- Accelerating the transition to renewable energy technologies (requiring $4 trillion annually in investment through 2030, to achieve net-zero by 2050),
- Welcoming the recommendations on standards for Net-Zero pledges, from the High-Level Expert Group on the Net Zero Emissions Commitments on Non-state Entities,
- Emphasizing the importance of ensuring a just and inclusive transition, especially with respect to developing countries,
- Improving access to financing or other financial instruments through Multilateral Development Banks (MDBs) and International Financial Institutions (IFIs) such as the World Bank.
What does this mean for your business?
In short, it’s unlikely that COP27 decisions will directly impact businesses in the short term. However, it is a bellwether for the direction that climate action is headed and the issues that are growing in importance for stakeholders. Certainly, some of the regulatory announcements that happened before and around COP27 confirm this. Businesses have an opportunity to stay ahead of these shifts by aligning their practices with the relevant broader ambitions of the conference. Specifically, these include transitioning to renewable energy, expediting decarbonization to achieve net zero emissions, and disclosing climate-related pledges and progress openly and transparently.
The prioritization of climate-informed finance and investment provides another opportunity (and potential risk) for businesses. Companies that align with growing expectations around climate risk and implement transition plans quickly will gain faster access to capital. However, those that remain resistant to the transition will risk losing access to capital, investors, customers and potentially their license to operate. Many of the regulatory developments are also focused on facilitating access to credible, investor-grade information that financial institutions need to efficiently allocate capital through this transition. These include a growing list of rules and legislation around climate risk and disclosures, such as those under the European Green Deal, UK Climate Act, and the US Securities and Exchange Commission.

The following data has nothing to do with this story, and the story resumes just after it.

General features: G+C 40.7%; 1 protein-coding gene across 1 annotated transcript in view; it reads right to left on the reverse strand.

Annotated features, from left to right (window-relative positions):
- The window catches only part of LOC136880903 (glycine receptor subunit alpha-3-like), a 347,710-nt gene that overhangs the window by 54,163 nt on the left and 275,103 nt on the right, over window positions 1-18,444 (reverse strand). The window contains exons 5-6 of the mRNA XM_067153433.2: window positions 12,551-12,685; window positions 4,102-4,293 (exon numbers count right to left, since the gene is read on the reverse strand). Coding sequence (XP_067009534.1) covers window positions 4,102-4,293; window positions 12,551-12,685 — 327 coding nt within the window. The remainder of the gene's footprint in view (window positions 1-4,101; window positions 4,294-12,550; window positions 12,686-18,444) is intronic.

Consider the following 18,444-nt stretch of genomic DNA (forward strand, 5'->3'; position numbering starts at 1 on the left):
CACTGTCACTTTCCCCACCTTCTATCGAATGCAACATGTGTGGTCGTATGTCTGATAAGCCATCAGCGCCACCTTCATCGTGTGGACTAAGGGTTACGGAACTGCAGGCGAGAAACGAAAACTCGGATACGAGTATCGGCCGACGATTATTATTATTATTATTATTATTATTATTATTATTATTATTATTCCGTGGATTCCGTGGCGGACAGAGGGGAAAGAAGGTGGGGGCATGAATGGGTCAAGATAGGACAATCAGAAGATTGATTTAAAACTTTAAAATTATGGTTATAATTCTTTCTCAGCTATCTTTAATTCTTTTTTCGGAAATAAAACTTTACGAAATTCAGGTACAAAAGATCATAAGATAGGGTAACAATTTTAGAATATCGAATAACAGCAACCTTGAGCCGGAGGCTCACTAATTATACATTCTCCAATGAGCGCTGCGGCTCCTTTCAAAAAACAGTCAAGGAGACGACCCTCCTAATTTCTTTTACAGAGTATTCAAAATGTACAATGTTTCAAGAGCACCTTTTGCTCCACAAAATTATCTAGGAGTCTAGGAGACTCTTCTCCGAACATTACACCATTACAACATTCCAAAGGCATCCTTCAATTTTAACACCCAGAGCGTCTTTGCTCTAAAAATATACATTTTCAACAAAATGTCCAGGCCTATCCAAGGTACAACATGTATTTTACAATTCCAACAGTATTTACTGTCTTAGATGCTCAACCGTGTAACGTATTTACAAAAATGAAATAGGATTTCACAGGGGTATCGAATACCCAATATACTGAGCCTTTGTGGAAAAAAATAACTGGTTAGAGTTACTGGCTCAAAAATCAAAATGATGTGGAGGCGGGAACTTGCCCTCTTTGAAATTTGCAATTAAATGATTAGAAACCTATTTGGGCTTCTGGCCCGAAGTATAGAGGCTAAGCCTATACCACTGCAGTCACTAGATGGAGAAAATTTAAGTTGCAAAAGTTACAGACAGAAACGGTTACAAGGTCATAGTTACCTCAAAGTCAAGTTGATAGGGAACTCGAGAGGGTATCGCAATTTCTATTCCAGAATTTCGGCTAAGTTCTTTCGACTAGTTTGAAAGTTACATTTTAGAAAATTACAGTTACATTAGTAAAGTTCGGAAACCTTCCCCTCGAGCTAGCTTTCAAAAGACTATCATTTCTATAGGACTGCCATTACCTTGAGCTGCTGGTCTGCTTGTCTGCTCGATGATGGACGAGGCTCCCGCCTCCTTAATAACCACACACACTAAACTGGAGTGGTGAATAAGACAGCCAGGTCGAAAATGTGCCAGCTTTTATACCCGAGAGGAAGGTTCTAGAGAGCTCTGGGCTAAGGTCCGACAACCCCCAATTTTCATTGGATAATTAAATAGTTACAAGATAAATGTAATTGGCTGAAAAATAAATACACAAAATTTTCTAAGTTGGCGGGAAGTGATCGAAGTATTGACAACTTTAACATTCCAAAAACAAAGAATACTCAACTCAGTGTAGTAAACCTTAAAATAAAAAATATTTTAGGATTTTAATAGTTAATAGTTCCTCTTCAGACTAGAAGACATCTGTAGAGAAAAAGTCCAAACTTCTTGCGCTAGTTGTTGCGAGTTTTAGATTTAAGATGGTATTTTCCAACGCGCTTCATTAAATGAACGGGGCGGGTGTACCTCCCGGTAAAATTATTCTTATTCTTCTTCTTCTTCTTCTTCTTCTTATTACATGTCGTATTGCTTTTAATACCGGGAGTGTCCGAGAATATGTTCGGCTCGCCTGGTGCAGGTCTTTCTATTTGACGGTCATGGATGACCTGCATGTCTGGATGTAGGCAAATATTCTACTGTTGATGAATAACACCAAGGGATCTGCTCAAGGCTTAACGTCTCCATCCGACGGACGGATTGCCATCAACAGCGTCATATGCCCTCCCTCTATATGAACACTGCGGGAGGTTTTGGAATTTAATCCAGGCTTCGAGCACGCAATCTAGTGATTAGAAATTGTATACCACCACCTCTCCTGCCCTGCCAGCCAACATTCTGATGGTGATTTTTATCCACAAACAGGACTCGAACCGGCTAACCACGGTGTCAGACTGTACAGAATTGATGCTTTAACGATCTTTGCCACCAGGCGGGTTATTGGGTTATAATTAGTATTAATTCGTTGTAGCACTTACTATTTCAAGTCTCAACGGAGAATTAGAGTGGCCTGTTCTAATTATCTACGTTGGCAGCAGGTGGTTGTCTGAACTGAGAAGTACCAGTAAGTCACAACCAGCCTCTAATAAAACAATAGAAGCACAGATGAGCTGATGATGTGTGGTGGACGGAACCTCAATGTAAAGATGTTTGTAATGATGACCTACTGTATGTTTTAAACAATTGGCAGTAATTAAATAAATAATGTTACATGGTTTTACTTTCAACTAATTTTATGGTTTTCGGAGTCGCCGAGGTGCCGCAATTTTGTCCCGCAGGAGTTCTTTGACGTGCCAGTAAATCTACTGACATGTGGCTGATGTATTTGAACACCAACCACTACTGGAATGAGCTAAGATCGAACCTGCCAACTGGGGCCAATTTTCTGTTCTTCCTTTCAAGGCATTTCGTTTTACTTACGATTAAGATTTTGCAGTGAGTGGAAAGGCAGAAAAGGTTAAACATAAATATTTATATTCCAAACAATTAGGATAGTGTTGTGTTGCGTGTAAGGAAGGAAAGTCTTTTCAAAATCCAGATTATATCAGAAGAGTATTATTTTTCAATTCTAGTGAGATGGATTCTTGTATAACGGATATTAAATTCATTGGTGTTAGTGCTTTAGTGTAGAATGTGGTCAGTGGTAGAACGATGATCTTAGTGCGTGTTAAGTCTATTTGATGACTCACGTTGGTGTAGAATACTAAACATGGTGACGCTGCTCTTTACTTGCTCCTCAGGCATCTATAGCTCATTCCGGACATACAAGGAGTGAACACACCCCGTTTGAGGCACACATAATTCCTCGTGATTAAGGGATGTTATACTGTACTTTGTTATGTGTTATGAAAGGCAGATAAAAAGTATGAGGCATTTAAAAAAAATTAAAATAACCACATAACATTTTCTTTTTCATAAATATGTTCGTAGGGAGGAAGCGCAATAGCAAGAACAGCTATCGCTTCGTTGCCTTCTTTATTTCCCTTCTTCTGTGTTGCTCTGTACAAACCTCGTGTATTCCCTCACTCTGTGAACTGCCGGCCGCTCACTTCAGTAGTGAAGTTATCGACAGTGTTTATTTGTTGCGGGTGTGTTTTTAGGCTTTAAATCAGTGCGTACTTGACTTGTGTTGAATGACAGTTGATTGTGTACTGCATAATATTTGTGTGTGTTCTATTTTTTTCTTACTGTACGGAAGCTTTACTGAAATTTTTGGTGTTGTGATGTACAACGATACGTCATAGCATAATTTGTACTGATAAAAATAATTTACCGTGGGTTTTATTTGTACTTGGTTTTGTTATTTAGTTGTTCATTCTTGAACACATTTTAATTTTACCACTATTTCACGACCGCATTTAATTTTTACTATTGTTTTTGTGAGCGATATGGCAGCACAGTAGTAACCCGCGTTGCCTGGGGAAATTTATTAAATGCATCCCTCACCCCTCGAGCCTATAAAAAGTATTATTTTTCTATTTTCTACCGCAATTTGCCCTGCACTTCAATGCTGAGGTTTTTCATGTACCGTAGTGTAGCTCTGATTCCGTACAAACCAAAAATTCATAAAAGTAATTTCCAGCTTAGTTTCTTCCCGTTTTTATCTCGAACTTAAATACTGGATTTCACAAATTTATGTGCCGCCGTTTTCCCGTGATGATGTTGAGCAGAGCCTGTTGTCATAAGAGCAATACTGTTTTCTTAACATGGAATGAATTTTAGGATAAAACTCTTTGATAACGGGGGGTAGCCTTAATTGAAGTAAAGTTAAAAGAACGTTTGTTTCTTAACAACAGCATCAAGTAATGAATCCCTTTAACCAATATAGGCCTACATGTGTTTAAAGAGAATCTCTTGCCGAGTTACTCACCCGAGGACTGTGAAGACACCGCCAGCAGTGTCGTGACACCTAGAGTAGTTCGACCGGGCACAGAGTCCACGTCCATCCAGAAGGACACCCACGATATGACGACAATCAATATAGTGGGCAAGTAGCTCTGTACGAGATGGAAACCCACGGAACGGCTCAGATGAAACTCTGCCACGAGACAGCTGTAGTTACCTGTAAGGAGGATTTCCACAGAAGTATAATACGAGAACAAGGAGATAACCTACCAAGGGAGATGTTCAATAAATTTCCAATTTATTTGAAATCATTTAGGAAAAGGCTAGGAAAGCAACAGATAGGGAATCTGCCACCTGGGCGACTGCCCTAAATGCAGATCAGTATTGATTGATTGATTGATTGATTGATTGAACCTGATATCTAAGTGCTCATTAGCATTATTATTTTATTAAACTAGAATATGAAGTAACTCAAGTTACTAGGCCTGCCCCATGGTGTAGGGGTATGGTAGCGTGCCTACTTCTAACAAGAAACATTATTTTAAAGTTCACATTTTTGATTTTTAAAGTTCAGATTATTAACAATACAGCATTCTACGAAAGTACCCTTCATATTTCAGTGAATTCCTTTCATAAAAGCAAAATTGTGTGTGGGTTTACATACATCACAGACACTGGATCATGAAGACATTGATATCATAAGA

How can OneTrust help?
At OneTrust we believe that what’s good for the planet is good for business, and we unlock every company’s potential to thrive by doing good. Our Trust Intelligence Platform connects data, teams, and processes – so you can collaborate seamlessly and put trust at the center of your operations. The OneTrust ESG & Sustainability Cloud provides the following capabilities, empowering our customers to manage their ESG programs:
- Accurate and science-based carbon accounting,
- Management of ESG objectives, targets, and risks,
- Credible reporting and disclosure aligned with widely used voluntary and regulatory frameworks, and
- Assessment and mitigation of supplier and partner risks.
The outcomes of COP27 have reinforced the growing demand for true and accurate reporting on climate risks for investors and financial institutions, among a broader group of stakeholders. Through the OneTrust ESG cloud, you can accurately collect, action, and credibly disclose climate risks and impacts. This helps drive efficiency in your program and, most importantly, build trust with your customers, partners, and other key stakeholders.
To learn how to set climate goals for your business and create a credible climate action story, download the free Guide to setting corporate climate goals.
You may also be interested in downloading the eBook “ESG management essentials” to learn how to keep your organization ahead of the curve on emerging regulations.